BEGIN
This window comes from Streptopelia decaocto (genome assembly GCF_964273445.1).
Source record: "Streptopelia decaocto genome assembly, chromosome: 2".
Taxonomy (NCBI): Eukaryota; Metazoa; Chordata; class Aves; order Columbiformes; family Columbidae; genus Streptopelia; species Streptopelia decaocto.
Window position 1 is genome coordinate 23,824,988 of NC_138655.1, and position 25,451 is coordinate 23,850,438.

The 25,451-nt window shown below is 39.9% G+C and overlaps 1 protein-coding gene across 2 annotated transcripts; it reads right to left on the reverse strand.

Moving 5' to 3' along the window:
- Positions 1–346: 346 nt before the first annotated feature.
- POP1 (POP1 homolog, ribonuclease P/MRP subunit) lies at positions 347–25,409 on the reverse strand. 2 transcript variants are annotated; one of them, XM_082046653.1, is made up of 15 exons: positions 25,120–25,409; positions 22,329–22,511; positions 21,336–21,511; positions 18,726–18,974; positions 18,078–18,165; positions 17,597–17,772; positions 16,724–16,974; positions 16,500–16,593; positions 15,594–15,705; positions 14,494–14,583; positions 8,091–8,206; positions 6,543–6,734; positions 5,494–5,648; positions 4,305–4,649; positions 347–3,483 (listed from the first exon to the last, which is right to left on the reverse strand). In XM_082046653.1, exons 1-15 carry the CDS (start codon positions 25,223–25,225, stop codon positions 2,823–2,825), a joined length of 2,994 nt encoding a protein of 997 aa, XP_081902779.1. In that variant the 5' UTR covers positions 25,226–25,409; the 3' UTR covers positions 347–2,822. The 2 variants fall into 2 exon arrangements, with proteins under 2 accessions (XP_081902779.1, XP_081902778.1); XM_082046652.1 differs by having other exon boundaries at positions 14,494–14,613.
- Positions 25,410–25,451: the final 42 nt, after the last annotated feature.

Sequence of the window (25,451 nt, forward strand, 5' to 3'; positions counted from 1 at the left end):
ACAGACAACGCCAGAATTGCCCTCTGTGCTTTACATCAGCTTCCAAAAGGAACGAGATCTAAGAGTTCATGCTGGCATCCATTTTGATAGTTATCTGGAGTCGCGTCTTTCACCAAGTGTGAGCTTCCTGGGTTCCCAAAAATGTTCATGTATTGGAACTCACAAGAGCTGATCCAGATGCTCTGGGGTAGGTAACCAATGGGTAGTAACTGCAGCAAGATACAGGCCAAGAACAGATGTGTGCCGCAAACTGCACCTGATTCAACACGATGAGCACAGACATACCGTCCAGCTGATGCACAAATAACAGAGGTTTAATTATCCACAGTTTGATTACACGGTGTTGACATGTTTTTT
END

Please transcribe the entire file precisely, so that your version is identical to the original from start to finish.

This window comes from Streptopelia decaocto (genome assembly GCF_964273445.1).
Source record: "Streptopelia decaocto genome assembly, chromosome: 2".
Taxonomy (NCBI): Eukaryota; Metazoa; Chordata; class Aves; order Columbiformes; family Columbidae; genus Streptopelia; species Streptopelia decaocto.
Window position 1 is genome coordinate 23,824,988 of NC_138655.1, and position 25,451 is coordinate 23,850,438.

The 25,451-nt window shown below is 39.9% G+C and overlaps 1 protein-coding gene across 2 annotated transcripts; it reads right to left on the reverse strand.

Moving 5' to 3' along the window:
- Positions 1–346: 346 nt before the first annotated feature.
- POP1 (POP1 homolog, ribonuclease P/MRP subunit) lies at positions 347–25,409 on the reverse strand. 2 transcript variants are annotated; one of them, XM_082046653.1, is made up of 15 exons: positions 25,120–25,409; positions 22,329–22,511; positions 21,336–21,511; positions 18,726–18,974; positions 18,078–18,165; positions 17,597–17,772; positions 16,724–16,974; positions 16,500–16,593; positions 15,594–15,705; positions 14,494–14,583; positions 8,091–8,206; positions 6,543–6,734; positions 5,494–5,648; positions 4,305–4,649; positions 347–3,483 (listed from the first exon to the last, which is right to left on the reverse strand). In XM_082046653.1, exons 1-15 carry the CDS (start codon positions 25,223–25,225, stop codon positions 2,823–2,825), a joined length of 2,994 nt encoding a protein of 997 aa, XP_081902779.1. In that variant the 5' UTR covers positions 25,226–25,409; the 3' UTR covers positions 347–2,822. The 2 variants fall into 2 exon arrangements, with proteins under 2 accessions (XP_081902779.1, XP_081902778.1); XM_082046652.1 differs by having other exon boundaries at positions 14,494–14,613.
- Positions 25,410–25,451: the final 42 nt, after the last annotated feature.

Sequence of the window (25,451 nt, forward strand, 5' to 3'; positions counted from 1 at the left end):
ACAGACAACGCCAGAATTGCCCTCTGTGCTTTACATCAGCTTCCAAAAGGAACGAGATCTAAGAGTTCATGCTGGCATCCATTTTGATAGTTATCTGGAGTCGCGTCTTTCACCAAGTGTGAGCTTCCTGGGTTCCCAAAAATGTTCATGTATTGGAACTCACAAGAGCTGATCCAGATGCTCTGGGGTAGGTAACCAATGGGTAGTAACTGCAGCAAGATACAGGCCAAGAACAGATGTGTGCCGCAAACTGCACCTGATTCAACACGATGAGCACAGACATACCGTCCAGCTGATGCACAAATAACAGAGGTTTAATTATCCACAGTTTGATTACACGGTGTTGACATGTTTTTT